This could be the strongest anti-riot legislation in the country.
Source: Richard Moorhead
Florida Governor Ron DeSantis announced his support for new legislation penalizing those who engage in violent “protests” and criminal riots during a Monday press conference.
DeSantis spoke at the Polk County Sheriff’s Department headquarters on his support for new anti-riot legislation. He’s calling the package the Combating Violence, Disorder, and Looting Act, with another law called the Law Enforcement Protection Act.
The legislative package DeSantis revealed would enable felony charges to be filed against criminal rioters who carry out property damages against private or governmental property.
It would also allow for criminal charges to be filed against rioters who block public roadways under the guise of their stunt, a highly dangerous tactic favored by ANTIFA and BLM street criminals.
DeSantis’ proposal would make criminal rioters fully liable for property damages they create under the guise of political protest. Perhaps most significantly, it would allow those victimized by riots to sue government officials and obtain damages if they’re demonstrated to have failed in their duties to safeguard public safety. This provision would force Democratic officials who tacitly support BLM and ANTIFA mob action to enforce the laws against vandalism and destruction, even if they find it politically inconvenient.
It would make mob harassment-style action against private citizens a misdemeanor offense, with DeSantis citing video footage of BLM rioters aggressively berating restaurant patrons as an imperative for the law.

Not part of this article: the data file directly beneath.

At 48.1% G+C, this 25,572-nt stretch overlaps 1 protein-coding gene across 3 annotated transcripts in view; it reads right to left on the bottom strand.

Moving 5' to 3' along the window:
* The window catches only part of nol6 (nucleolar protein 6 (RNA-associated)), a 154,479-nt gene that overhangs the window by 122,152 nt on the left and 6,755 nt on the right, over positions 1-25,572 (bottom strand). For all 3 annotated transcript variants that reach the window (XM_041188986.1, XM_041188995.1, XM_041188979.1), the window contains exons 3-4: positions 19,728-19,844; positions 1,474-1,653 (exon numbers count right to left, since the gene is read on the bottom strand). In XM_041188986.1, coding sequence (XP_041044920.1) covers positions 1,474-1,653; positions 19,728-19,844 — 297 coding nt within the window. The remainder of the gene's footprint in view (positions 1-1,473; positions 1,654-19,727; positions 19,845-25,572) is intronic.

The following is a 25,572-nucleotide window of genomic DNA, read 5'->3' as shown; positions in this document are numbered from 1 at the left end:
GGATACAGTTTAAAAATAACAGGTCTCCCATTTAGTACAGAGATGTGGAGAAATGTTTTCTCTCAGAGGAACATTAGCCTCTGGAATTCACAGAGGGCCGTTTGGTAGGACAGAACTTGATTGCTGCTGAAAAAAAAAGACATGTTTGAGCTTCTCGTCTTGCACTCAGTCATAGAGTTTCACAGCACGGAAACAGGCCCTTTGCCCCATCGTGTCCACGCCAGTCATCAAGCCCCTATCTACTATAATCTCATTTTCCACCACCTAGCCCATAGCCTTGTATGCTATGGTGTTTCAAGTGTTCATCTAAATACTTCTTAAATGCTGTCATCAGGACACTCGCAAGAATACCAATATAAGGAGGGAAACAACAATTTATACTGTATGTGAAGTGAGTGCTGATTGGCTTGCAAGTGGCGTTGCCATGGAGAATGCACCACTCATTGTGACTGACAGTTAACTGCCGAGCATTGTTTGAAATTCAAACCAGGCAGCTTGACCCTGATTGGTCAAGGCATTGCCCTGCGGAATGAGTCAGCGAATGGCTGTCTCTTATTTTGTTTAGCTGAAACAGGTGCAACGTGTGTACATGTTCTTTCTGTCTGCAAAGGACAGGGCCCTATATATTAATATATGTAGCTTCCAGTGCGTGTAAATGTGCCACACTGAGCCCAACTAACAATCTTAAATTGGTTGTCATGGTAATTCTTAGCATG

“You see these videos of these innocent people eating dinner and you have these crazed lunatics just screaming at them and intimidating them,” DeSantis said. “You’re not going to do that in the state of Florida.”
DeSantis’ proposal would also strip state funding from municipalities that defund their local police departments. It would require those who are arrested and charged with riot offenses to be held without bail until their initial court appearances, with DeSantis citing the instant catch-and-release of riot offenders in the dumpster fire of Portland as a rationale for the requirement.
This is almost certainly the strongest comprehensive anti-riot legislation advanced by a public official since the onset of BLM and ANTIFA’s wave of terror at the beginning of the summer. The Florida legislature should immediately move to pass the proposal, and other state governments should look to enact comparable legislation.